While this solution granted a relatively fast tran-
sition, it was debated whether non-university
HEIs were truly needed and better than existing
vocational institutions in providing profession
oriented education. As a matter of fact, rather
than empirical evidence, it was the argument that
other countries had a non-university HE sector
that played an important role for the establishment
of non-university sectors (Teichler 2008; Lepori
and Kyvik 2010).
For recently established non-university sec-
tors, other objectives have been relevant as well,
in particular, the recognition of diplomas from
upper secondary school within the emerging
European System of Accreditation, the
Non-university Higher Education, Table 1 Number of institutions and undergraduate students enrolled in universi-
ties and non-university type of HEIs, ten largest European HE systems
Number of HEIs Students isced 57
University UAS
Other HEIs
Total students isced
DE 109 190 91 63 34 4 2,502,081
UK 129 0 21 98 0 2 2,170,980
IT 96 0 80 98 0 2 1,803,120
FR 77 0 239 82 0 18 1,668,866
PL 111 102 67 77 17 7 1,618,629
ES 80 0 0 100 0 0 1,539,709
NL 19 37 0 36 64 0 692,618
SE 29 0 11 97 0 3 446,603
CZ 29 0 41 91 0 9 352,822
PT 40 50 4 55 45 0 338,227
Source: Elaboration on ETER dataset (year 2013)
2 Non-university Higher Education
development of programs better aligned with the
needs of the market and the economy, and the
need to increase completion rates and reduce
time to degree (Pausits and Huisman 2016).
Differentiation and Isomorphism
in Respect to the University Sector
Depending on the system considered, the univer-
sity and non-university sectors may differ in terms
of entry requirements, the characteristics and
lengths of the study programs, the career tracks,
salaries, and status of the academic staff (Teichler
1998,2008). The strength of the divide between
the two sectors also relates to whether universities
have a monopoly in PhD certicates, a separate
core funding, and public research funding pro-
grams, whether non-university HEIsstudents
can move to universities, and whether
non-university HEIs can become a university.
The divide between the two sectors is neat, for
instance, in Switzerland, where universities and
UAS are clearly regarded equal but different,
therefore subjected to a different law and ministry,
distinct funding, and career systems (Lepori
2008). Instead in Norway, university colleges
have a specic mission but share the same career
system of universities; they are regulated by the
same act, subjected to the same incentive-based
funding system; and colleges can even ask for the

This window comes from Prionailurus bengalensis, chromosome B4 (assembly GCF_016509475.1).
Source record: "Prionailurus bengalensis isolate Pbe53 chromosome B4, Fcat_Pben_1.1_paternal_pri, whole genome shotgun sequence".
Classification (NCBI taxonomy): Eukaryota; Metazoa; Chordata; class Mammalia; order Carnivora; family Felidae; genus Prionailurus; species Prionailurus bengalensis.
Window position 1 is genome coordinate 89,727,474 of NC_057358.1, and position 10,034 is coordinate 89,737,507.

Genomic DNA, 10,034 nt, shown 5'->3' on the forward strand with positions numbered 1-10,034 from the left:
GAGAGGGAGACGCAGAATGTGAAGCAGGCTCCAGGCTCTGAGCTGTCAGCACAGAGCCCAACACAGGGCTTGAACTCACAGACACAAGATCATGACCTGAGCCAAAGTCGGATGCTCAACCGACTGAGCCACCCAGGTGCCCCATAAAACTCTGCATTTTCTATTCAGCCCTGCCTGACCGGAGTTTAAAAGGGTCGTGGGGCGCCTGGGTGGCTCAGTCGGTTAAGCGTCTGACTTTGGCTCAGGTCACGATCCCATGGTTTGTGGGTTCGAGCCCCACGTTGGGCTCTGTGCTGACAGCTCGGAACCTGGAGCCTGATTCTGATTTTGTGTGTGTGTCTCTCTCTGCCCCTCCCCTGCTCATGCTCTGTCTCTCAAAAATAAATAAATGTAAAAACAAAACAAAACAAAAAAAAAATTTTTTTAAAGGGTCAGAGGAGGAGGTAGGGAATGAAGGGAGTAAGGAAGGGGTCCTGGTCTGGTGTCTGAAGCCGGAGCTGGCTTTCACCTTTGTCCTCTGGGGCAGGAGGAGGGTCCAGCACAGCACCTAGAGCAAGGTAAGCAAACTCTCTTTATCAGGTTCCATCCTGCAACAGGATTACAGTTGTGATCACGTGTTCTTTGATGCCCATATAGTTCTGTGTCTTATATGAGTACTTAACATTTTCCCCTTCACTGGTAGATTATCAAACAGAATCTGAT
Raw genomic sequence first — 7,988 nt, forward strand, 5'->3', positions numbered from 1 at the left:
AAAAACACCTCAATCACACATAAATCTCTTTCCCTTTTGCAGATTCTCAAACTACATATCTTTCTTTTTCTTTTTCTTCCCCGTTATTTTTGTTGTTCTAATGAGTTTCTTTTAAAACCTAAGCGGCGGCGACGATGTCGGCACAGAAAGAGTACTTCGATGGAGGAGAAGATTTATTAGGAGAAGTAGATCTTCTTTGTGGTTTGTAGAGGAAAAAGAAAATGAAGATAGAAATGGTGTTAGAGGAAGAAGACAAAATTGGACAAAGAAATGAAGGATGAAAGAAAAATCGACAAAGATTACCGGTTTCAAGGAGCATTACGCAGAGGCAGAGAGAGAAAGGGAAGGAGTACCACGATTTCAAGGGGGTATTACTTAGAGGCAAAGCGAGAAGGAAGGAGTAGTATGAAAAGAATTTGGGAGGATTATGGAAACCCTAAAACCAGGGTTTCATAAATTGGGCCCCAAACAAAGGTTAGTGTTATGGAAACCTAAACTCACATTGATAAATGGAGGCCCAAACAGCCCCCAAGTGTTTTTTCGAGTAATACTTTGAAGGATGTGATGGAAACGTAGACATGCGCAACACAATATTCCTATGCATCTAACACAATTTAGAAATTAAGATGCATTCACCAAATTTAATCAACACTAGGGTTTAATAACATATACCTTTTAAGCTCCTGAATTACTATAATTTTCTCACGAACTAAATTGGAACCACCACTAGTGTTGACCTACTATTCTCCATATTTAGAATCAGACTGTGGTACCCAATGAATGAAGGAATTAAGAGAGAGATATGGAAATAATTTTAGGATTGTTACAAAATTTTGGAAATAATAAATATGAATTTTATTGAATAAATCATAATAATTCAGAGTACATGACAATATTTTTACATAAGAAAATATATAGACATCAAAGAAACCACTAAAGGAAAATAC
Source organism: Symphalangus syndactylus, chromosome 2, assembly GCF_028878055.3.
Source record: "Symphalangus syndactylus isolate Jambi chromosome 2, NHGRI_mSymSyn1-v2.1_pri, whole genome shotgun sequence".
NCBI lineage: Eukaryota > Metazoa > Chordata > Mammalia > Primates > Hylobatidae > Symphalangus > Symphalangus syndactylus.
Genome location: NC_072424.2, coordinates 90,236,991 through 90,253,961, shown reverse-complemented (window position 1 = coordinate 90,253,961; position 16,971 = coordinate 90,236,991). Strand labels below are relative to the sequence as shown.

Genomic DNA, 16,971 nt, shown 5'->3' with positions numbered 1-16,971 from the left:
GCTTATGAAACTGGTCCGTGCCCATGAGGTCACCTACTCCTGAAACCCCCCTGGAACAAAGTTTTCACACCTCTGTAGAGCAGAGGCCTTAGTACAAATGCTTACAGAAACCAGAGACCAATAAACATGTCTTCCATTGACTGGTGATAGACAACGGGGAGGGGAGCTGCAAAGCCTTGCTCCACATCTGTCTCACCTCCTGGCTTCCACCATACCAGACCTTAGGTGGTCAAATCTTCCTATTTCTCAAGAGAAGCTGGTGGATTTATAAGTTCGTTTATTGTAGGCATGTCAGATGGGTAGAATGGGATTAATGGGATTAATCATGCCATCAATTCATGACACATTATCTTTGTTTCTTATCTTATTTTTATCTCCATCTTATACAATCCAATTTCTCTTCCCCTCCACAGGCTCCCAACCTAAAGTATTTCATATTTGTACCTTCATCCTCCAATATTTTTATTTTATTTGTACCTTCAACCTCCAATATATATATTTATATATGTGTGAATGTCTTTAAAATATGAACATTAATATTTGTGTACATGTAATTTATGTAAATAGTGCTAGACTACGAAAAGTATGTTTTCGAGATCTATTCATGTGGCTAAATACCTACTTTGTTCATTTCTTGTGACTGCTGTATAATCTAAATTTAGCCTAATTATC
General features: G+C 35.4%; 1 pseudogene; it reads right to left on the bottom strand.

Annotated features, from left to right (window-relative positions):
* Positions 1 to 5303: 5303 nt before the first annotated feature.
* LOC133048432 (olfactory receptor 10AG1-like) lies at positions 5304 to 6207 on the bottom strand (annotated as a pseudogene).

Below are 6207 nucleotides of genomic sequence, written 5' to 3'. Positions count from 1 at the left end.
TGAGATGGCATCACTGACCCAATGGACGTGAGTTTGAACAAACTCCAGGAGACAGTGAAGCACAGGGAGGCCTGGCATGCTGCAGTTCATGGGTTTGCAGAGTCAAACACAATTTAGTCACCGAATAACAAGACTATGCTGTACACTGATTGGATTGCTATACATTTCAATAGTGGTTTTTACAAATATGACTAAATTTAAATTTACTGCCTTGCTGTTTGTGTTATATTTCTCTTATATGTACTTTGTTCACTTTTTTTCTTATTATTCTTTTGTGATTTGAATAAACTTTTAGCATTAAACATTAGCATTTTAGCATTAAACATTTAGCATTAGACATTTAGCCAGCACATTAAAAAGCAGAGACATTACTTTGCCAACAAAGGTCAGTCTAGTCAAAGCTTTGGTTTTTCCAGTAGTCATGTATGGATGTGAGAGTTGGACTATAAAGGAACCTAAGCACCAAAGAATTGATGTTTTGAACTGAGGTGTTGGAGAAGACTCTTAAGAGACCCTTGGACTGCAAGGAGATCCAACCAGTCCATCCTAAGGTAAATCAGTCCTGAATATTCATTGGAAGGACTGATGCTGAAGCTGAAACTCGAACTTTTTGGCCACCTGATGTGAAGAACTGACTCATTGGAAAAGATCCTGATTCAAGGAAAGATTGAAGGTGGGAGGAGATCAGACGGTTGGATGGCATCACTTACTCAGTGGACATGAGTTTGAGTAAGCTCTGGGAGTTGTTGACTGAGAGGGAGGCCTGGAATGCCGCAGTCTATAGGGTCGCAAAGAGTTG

right to hold PhD programs and to be accredited as
universities (Kyvik 2009; Lepori and Kyvik
While universities of applied science were
originally assigned a different mission from uni-
versities, namely, to provide professional and
vocational education at bachelor level, over time
it has been observed a phenomenon of academic
drift,namely, the tendency of non-universities to
imitate universities in order to increase their status
(Neave 1979). Beyond the academic drift, it has
been argued that also the Bologna Process may
gradually blur the boundaries between the two
sectors, by increasing permeability between cur-
ricula in the two sectors and by placing more
emphasis on stage of education and type of degree
rather than the type of higher education institution
(Witte et al. 2008). According to Teichler (2008),
the combined effects of the academic drift and the
Bologna process may ultimately lead to the dis-
appearance of a distinct non-university sector, as it
happened in the UK where polytechnics have
been upgraded to the university status (Teichler
2008). Nevertheless, while sectors are becoming
more similar in some countries (Huisman and
Kaiser 2001), in others the divide appears rela-
tively stable (Lepori and Kyvik 2010), and so far
the merge of the two sectors has only occurred in
the UK and in Australia (Meek 1991; Fulton
1996). A longitudinal study on the Swiss system
has found that between 2000 and 2008, the divide
has become neater along dimensions that are core
to each type, namely, for which the policy clearly
prescribes the two sectors to be different or for
which key audiences expect universities and uni-
versities of applied science to be different,
whereas blending has occurred as to non-core
dimensions (Lepori et al. 2014). In Dutch part of
Belgium, Flanders, in 2003, the government
launched a reform aimed to promote associations